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(?) New hard drive

From Rodrigues, Joseph

Answered By Thomas Adam, Ben Okopnik, John Karns, Anita Lewis

Hello answer gang,

I have recently installed an additional IDE hard drive on my system. I previously had 1 IDE HD and one CDRW each on its on controller. After adding the new HD, I changed the old HD and CDRW to one controller, HD master, CDRW slave, and put the new HD on the other controller.

(!) [Thomas] Right...

(?) The Bios sees the new drive, Linux sees the new drive as /dev/hdc, but looking at the output of the dmesg command I see that it can not find a driver for it, thus I can't use Fdisk (that's what led me to look at dmesg in the first place) to partition it and create the file systems that I want.

(!) [John] Hmm, this seems odd. It would seem that if the BIOS sees it, then the Linux kernel should too.
(!) [Thomas] OK -- I think I see what you're saying, yet your terminology is completely out :) Linux does not use the concept of "drivers" -- there are no drivers to run hardware from. The "/dev/" directory lists all the devices you'll need, and it is the kernel that interfaces with them.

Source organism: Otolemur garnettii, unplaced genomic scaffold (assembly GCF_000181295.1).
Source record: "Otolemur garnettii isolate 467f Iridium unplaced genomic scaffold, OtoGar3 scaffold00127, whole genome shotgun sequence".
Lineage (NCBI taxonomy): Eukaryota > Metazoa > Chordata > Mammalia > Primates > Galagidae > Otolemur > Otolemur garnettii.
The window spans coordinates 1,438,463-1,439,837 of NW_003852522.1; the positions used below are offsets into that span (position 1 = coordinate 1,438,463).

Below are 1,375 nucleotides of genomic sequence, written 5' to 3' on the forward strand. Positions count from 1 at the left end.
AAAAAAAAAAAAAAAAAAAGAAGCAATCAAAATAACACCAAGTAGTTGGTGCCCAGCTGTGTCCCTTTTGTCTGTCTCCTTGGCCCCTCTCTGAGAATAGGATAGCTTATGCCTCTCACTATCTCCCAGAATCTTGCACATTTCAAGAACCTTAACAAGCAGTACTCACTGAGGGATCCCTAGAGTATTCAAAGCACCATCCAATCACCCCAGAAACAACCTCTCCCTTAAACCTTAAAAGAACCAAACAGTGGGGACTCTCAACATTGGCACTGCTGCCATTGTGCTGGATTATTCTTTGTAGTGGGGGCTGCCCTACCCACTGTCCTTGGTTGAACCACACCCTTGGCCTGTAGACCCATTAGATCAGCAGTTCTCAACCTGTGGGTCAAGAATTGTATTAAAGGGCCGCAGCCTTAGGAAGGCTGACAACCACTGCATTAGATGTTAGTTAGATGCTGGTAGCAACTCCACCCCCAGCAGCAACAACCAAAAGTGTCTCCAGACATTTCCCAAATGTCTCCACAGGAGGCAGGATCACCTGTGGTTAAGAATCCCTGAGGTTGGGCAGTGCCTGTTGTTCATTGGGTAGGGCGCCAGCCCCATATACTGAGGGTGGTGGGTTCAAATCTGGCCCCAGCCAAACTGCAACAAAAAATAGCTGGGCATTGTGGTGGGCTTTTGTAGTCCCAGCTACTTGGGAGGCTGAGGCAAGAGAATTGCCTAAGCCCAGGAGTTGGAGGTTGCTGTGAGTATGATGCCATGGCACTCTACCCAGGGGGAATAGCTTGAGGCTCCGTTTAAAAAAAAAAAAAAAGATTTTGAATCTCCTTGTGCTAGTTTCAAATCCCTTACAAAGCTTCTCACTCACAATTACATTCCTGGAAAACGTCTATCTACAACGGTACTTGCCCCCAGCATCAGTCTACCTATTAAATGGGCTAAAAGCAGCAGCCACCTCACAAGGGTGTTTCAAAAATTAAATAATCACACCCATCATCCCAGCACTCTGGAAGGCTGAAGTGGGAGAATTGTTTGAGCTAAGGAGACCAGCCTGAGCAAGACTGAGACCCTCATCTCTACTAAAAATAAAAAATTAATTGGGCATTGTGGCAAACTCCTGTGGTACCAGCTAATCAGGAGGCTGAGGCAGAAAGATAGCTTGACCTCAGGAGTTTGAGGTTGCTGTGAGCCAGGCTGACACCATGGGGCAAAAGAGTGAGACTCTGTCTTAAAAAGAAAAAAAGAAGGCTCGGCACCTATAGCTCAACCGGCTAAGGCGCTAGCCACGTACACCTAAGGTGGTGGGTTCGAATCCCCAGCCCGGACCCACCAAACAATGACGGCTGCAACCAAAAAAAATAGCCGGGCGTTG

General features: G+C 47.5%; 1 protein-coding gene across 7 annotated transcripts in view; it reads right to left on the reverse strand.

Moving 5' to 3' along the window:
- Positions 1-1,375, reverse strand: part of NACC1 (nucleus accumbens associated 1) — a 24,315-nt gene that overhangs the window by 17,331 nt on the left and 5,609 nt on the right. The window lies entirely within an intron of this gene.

(!) [Ben] My question to Joseph would be, what exactly are you seeing in the output of "dmesg" that is causing you to draw this conclusion? The conclusion is incorrect, but the message is still important.

(?) To answer your question first. This is what I get from the kernel

hdc: bad special flag:0x03
hdc: driver not present
(!) [Thomas] Also, Fdisk is used to detect information about your drive -- NOT to set formatting (as per the DOS equivilent). There is also a program called "cfdisk" which is quite good, but still very much experimental and not something that I would recommend you use. So, we'll stick to the CLI :)